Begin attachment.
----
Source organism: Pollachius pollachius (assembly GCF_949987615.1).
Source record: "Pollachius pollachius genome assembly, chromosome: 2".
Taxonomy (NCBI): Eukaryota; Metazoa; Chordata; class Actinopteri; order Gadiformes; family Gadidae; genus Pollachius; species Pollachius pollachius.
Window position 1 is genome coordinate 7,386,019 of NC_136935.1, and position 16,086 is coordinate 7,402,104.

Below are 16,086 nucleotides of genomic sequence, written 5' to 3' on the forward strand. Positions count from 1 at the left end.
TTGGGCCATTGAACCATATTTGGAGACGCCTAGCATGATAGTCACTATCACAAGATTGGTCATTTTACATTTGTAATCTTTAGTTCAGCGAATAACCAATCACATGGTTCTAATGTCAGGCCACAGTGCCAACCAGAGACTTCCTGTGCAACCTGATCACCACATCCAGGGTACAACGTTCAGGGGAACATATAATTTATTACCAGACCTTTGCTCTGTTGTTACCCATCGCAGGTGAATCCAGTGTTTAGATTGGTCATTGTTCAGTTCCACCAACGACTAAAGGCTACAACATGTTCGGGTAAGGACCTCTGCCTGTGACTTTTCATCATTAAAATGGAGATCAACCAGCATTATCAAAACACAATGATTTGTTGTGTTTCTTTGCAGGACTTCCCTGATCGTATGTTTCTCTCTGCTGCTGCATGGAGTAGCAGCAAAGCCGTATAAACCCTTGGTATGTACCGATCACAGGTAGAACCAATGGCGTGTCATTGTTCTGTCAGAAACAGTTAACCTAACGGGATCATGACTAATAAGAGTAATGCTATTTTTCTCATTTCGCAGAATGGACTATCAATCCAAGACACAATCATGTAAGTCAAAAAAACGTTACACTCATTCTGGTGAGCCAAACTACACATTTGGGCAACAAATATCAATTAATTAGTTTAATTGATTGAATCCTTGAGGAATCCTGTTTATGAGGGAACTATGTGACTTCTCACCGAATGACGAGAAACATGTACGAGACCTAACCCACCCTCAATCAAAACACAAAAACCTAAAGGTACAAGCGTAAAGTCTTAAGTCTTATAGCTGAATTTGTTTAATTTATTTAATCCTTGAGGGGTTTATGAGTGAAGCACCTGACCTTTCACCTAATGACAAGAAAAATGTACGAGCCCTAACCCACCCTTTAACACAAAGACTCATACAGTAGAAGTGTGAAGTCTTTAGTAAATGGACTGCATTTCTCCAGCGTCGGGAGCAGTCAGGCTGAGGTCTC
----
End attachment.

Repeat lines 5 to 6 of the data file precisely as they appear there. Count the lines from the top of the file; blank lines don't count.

Below are 16,086 nucleotides of genomic sequence, written 5' to 3' on the forward strand. Positions count from 1 at the left end.
TTGGGCCATTGAACCATATTTGGAGACGCCTAGCATGATAGTCACTATCACAAGATTGGTCATTTTACATTTGTAATCTTTAGTTCAGCGAATAACCAATCACATGGTTCTAATGTCAGGCCACAGTGCCAACCAGAGACTTCCTGTGCAACCTGATCACCACATCCAGGGTACAACGTTCAGGGGAACATATAATTTATTACCAGACCTTTGCTCTGTTGTTACCCATCGCAGGTGAATCCAGTGTTTAGATTGGTCATTGTTCAGTTCCACCAACGACTAAAGGCTACAACATGTTCGGGTAAGGACCTCTGCCTGTGACTTTTCATCATTAAAATGGAGATCAACCAGCATTATCAAAACACAATGATTTGTTGTGTTTCTTTGCAGGACTTCCCTGATCGTATGTTTCTCTCTGCTGCTGCATGGAGTAGCAGCAAAGCCGTATAAACCCTTGGTATGTACCGATCACAGGTAGAACCAATGGCGTGTCATTGTTCTGTCAGAAACAGTTAACCTAACGGGATCATGACTAATAAGAGTAATGCTATTTTTCTCATTTCGCAGAATGGACTATCAATCCAAGACACAATCATGTAAGTCAAAAAAACGTTACACTCATTCTGGTGAGCCAAACTACACATTTGGGCAACAAATATCAATTAATTAGTTTAATTGATTGAATCCTTGAGGAATCCTGTTTATGAGGGAACTATGTGACTTCTCACCGAATGACGAGAAACATGTACGAGACCTAACCCACCCTCAATCAAAACACAAAAACCTAAAGGTACAAGCGTAAAGTCTTAAGTCTTATAGCTGAATTTGTTTAATTTATTTAATCCTTGAGGGGTTTATGAGTGAAGCACCTGACCTTTCACCTAATGACAAGAAAAATGTACGAGCCCTAACCCACCCTTTAACACAAAGACTCATACAGTAGAAGTGTGAAGTCTTTAGTAAATGGACTGCATTTCTCCAGCGTCGGGAGCAGTCAGGCTGAGGTCTC